More than once at Davos a quote from Ronald Reagan has been taken in vain.
The quote from the former U.S. president is said to go something like this: “The nine most terrifying words in the English language are, ‘I’m from the government and I’m here to help.’”
After getting an audience chuckle, the speakers using the line go on to say that during the height of the financial crisis, bankers and others were for once indeed glad to see the government, riding to the rescue.
At one session today, European Central Bank President Jean-Claude Trichet reminded participants we were very close to a “full-fledged depression,” avoided by government and central bank intervention.
Now the trickier questions revolve around what to do with significant government stakes in finance and industry and the development of a new government-banking compact.
At a session at the World Economic Forum annual meeting here in Davos this morning, Peter Sands, chief executive of Standard Chartered Bank, was among those trying to tackle those questions.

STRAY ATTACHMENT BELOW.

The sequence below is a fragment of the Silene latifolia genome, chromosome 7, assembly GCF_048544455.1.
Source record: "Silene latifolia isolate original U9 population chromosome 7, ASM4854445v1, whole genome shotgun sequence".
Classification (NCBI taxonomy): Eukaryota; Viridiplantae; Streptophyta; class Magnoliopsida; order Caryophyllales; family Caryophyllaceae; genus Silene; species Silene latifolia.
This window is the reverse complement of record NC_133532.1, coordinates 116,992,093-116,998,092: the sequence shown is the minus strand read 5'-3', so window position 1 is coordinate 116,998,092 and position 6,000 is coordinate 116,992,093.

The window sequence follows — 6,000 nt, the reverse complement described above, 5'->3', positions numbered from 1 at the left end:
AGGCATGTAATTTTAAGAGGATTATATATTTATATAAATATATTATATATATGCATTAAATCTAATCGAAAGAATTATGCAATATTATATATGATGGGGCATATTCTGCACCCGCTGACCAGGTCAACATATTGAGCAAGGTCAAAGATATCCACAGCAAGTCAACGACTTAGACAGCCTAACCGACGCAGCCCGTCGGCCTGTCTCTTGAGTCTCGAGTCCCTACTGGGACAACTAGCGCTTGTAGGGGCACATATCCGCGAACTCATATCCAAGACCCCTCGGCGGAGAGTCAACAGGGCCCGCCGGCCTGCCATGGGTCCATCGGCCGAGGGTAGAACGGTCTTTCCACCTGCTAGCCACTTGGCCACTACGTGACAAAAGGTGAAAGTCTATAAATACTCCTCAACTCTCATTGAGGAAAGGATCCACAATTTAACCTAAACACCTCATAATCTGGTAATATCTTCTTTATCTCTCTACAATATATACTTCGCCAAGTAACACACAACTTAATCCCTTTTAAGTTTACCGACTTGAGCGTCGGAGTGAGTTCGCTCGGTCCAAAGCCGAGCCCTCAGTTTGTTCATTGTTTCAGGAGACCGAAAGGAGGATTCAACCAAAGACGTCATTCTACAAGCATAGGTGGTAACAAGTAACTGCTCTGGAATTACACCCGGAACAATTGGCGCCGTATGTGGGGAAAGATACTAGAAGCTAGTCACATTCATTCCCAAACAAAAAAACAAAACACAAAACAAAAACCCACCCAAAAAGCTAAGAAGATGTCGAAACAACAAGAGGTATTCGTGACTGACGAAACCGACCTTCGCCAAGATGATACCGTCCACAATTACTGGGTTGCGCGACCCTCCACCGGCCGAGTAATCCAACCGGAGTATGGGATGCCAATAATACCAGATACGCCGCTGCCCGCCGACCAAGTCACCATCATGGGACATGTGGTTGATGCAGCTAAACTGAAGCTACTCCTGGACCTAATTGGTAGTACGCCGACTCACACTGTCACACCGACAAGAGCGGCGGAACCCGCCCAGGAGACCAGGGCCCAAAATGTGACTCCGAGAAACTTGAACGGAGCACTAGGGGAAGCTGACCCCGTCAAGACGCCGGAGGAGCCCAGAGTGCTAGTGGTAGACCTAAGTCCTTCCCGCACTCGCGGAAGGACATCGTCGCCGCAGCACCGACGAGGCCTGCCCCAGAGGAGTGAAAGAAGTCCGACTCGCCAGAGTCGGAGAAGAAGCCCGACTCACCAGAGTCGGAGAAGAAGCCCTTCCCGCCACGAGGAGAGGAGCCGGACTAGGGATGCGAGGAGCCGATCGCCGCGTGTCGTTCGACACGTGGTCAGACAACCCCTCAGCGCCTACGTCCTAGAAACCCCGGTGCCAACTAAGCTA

While certainly posing real problems, Sands said he could see a way to the resolution of issues centered on post-crisis reform of bank supervision.
More difficult, he said, were political challenges for banks. He said the relation of banks to government and broader society has “changed irreversibly.”
Sands said bankers have done themselves no favors, acting “tone deaf” to public anger in a post-bailout world. Politicians interested in demonizing bankers haven’t helped, either.
And, Sands said, solutions have to work nationally and globally.